China must be given 'fair consideration' on poultry exports

BEIJING - A recent US provision that effectively blocks China's poultry exports to the country leaves an impression that it was "made on political grounds," a top American poultry industry representative said on Friday.
calendar icon 11 September 2007
clock icon 3 minute read
Decisions must be made "on the basis of sound science politics really has no place in it..." James H. Sumner, president of the US Poultry & Egg Export Council and head of the International Poultry Council, told senior Chinese quarantine officials in Beijing.

"China must be given fair consideration," he stressed.

He was commenting on an act passed by the US House of Representatives earlier this month.

According to the bill, "none of the funds made available in this Act may be used to establish or implement a rule allowing poultry products to be imported into the United States from the People's Republic of China".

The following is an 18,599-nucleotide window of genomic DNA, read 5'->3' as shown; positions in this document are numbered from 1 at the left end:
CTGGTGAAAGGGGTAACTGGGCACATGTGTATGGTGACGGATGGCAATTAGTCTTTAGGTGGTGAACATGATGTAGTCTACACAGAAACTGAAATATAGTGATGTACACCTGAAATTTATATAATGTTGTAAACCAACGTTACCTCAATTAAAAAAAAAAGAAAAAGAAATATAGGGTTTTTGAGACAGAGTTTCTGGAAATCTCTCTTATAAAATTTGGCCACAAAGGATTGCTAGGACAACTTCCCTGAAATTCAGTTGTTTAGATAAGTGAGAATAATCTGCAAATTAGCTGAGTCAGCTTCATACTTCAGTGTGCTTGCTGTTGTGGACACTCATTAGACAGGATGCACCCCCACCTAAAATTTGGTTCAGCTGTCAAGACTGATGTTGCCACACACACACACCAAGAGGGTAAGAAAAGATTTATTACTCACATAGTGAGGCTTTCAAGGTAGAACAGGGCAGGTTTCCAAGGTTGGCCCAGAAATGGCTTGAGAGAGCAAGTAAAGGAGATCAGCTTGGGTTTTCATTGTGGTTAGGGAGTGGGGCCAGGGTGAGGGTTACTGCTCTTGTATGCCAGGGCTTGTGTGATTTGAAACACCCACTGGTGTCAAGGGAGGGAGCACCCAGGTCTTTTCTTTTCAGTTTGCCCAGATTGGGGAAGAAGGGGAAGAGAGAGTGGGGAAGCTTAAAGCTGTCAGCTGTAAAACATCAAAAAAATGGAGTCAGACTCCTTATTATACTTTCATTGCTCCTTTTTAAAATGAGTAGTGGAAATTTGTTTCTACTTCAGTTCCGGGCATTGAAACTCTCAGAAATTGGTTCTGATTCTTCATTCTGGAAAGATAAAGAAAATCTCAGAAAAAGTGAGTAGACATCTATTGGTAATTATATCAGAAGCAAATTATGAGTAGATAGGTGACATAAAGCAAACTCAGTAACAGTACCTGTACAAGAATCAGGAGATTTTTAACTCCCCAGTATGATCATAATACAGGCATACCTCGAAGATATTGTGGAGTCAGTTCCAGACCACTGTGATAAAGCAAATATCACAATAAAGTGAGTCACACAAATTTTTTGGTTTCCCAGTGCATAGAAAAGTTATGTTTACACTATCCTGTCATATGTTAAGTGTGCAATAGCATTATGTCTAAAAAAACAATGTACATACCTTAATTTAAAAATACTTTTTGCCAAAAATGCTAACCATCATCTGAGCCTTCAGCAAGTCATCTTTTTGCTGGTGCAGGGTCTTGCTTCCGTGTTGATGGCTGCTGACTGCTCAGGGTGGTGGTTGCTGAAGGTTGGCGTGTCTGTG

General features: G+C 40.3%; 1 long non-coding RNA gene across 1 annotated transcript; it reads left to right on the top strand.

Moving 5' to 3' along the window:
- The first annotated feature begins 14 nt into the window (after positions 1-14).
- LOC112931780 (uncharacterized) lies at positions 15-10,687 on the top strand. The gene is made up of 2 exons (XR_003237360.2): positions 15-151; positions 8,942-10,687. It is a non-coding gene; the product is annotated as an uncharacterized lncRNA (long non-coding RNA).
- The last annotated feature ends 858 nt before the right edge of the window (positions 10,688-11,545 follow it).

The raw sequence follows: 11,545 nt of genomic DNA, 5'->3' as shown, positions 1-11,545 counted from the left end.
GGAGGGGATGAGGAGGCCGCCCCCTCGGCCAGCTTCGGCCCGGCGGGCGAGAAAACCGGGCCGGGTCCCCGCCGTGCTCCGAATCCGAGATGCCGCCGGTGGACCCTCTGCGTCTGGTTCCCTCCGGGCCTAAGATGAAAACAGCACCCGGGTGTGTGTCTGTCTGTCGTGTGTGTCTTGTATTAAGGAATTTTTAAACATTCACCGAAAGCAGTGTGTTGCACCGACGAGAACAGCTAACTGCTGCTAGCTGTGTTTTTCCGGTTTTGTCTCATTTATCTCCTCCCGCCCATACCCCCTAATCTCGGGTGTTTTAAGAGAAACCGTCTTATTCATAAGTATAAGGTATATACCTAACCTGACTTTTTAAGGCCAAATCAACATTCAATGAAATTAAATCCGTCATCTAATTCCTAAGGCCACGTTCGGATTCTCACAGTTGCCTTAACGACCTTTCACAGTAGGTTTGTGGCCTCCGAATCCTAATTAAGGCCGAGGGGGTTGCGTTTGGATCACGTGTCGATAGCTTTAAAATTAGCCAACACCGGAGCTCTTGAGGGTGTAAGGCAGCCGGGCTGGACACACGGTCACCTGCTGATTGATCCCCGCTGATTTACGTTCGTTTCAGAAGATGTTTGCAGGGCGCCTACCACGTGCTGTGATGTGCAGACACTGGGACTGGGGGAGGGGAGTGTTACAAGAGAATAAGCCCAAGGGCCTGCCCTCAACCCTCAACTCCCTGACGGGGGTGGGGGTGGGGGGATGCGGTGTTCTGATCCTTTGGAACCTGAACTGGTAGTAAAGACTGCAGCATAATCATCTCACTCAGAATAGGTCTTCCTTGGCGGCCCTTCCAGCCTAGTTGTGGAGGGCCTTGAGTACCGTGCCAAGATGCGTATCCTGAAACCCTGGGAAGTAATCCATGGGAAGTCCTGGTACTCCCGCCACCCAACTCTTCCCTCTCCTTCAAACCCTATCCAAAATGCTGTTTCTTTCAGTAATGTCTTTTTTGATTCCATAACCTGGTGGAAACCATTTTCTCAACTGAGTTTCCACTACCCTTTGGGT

"The last thing we need is something like this to get in the way of our mutual progress as long as (Chinese) products reach the standards, nobody should stand in the way," Sumner said.

He expressed concern that "politicians who don't understand the principles of free trade" may come to severely undermine the US export trade.

He made the remarks during an unexpected visit to "show support" to China's poultry industry, only days before a bilateral food safety summit between the two countries scheduled in Washington DC.

In an August 31 letter to the US House Agricultural Appropriations Committee, he explicitly called for "calmer minds and careful voices" to resolve current disputes.

Sumner brought along with him similar letters from five American companies, which together represent 75 percent of US chicken production and 80 percent of its exports.

"This is good evidence that the entire (US poultry) industry supports the statements I've made," he said, adding that China's "willingness and commitment to work together" has been highly appreciated.

Earlier, the Chinese poultry industry condemned the US act on the ground that it "violated basic rules of the World Trade Organization and is against the principles of fair trade".

China is the world's largest meat producer and the second largest poultry producer, after the United States.
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